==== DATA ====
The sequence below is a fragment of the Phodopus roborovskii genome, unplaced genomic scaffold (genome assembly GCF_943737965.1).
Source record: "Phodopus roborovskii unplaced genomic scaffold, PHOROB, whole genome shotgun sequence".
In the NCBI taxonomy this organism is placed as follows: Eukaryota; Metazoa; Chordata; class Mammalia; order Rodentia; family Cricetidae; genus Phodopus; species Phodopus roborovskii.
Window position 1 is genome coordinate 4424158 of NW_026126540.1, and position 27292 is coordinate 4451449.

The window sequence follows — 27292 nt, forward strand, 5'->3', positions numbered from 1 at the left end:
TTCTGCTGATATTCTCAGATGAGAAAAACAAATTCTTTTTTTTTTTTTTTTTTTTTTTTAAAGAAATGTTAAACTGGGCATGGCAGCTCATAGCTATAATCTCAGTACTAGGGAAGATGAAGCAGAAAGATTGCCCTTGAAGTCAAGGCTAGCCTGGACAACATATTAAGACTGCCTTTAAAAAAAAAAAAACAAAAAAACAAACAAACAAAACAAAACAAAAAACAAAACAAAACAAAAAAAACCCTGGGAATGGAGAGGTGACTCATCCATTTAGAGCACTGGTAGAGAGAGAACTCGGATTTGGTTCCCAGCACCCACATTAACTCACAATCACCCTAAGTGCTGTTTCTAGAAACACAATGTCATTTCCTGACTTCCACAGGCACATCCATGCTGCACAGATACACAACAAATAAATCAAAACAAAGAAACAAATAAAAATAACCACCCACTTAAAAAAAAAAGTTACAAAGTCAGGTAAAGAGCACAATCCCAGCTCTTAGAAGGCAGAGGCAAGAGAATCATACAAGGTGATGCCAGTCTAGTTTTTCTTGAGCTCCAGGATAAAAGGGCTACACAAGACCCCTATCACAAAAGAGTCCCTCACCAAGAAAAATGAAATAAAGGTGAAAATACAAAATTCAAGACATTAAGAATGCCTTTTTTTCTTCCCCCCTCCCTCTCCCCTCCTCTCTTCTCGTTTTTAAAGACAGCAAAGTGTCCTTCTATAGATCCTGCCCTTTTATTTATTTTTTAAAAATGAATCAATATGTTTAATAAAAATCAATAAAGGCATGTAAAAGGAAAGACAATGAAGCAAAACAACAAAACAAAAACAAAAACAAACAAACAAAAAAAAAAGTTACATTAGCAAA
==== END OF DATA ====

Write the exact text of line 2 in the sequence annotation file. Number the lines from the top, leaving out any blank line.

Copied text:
Source record: "Phodopus roborovskii unplaced genomic scaffold, PHOROB, whole genome shotgun sequence".